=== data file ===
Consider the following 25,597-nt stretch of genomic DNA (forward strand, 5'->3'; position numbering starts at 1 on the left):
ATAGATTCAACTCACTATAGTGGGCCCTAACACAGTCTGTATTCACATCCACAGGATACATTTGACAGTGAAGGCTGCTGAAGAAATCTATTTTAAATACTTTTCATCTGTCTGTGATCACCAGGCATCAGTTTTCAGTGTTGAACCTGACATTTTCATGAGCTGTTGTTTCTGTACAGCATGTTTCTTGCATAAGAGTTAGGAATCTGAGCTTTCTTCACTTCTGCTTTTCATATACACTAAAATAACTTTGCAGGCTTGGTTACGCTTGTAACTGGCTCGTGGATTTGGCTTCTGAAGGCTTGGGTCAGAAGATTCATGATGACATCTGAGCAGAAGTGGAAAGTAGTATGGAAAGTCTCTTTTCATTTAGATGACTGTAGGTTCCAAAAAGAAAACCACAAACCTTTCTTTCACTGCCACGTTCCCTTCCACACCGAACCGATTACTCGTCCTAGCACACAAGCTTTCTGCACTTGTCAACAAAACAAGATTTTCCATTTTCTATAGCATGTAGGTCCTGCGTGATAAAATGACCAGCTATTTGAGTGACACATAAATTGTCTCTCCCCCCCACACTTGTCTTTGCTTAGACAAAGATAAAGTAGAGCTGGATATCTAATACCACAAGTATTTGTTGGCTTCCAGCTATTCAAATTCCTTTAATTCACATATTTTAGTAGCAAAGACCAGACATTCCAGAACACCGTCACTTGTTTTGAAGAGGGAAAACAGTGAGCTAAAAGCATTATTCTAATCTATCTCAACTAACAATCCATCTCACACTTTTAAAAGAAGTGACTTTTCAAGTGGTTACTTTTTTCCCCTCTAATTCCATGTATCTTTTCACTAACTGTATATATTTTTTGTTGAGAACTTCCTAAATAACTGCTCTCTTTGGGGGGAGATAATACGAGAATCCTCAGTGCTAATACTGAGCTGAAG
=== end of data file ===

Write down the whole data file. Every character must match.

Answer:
Consider the following 25,597-nt stretch of genomic DNA (forward strand, 5'->3'; position numbering starts at 1 on the left):
ATAGATTCAACTCACTATAGTGGGCCCTAACACAGTCTGTATTCACATCCACAGGATACATTTGACAGTGAAGGCTGCTGAAGAAATCTATTTTAAATACTTTTCATCTGTCTGTGATCACCAGGCATCAGTTTTCAGTGTTGAACCTGACATTTTCATGAGCTGTTGTTTCTGTACAGCATGTTTCTTGCATAAGAGTTAGGAATCTGAGCTTTCTTCACTTCTGCTTTTCATATACACTAAAATAACTTTGCAGGCTTGGTTACGCTTGTAACTGGCTCGTGGATTTGGCTTCTGAAGGCTTGGGTCAGAAGATTCATGATGACATCTGAGCAGAAGTGGAAAGTAGTATGGAAAGTCTCTTTTCATTTAGATGACTGTAGGTTCCAAAAAGAAAACCACAAACCTTTCTTTCACTGCCACGTTCCCTTCCACACCGAACCGATTACTCGTCCTAGCACACAAGCTTTCTGCACTTGTCAACAAAACAAGATTTTCCATTTTCTATAGCATGTAGGTCCTGCGTGATAAAATGACCAGCTATTTGAGTGACACATAAATTGTCTCTCCCCCCCACACTTGTCTTTGCTTAGACAAAGATAAAGTAGAGCTGGATATCTAATACCACAAGTATTTGTTGGCTTCCAGCTATTCAAATTCCTTTAATTCACATATTTTAGTAGCAAAGACCAGACATTCCAGAACACCGTCACTTGTTTTGAAGAGGGAAAACAGTGAGCTAAAAGCATTATTCTAATCTATCTCAACTAACAATCCATCTCACACTTTTAAAAGAAGTGACTTTTCAAGTGGTTACTTTTTTCCCCTCTAATTCCATGTATCTTTTCACTAACTGTATATATTTTTTGTTGAGAACTTCCTAAATAACTGCTCTCTTTGGGGGGAGATAATACGAGAATCCTCAGTGCTAATACTGAGCTGAAG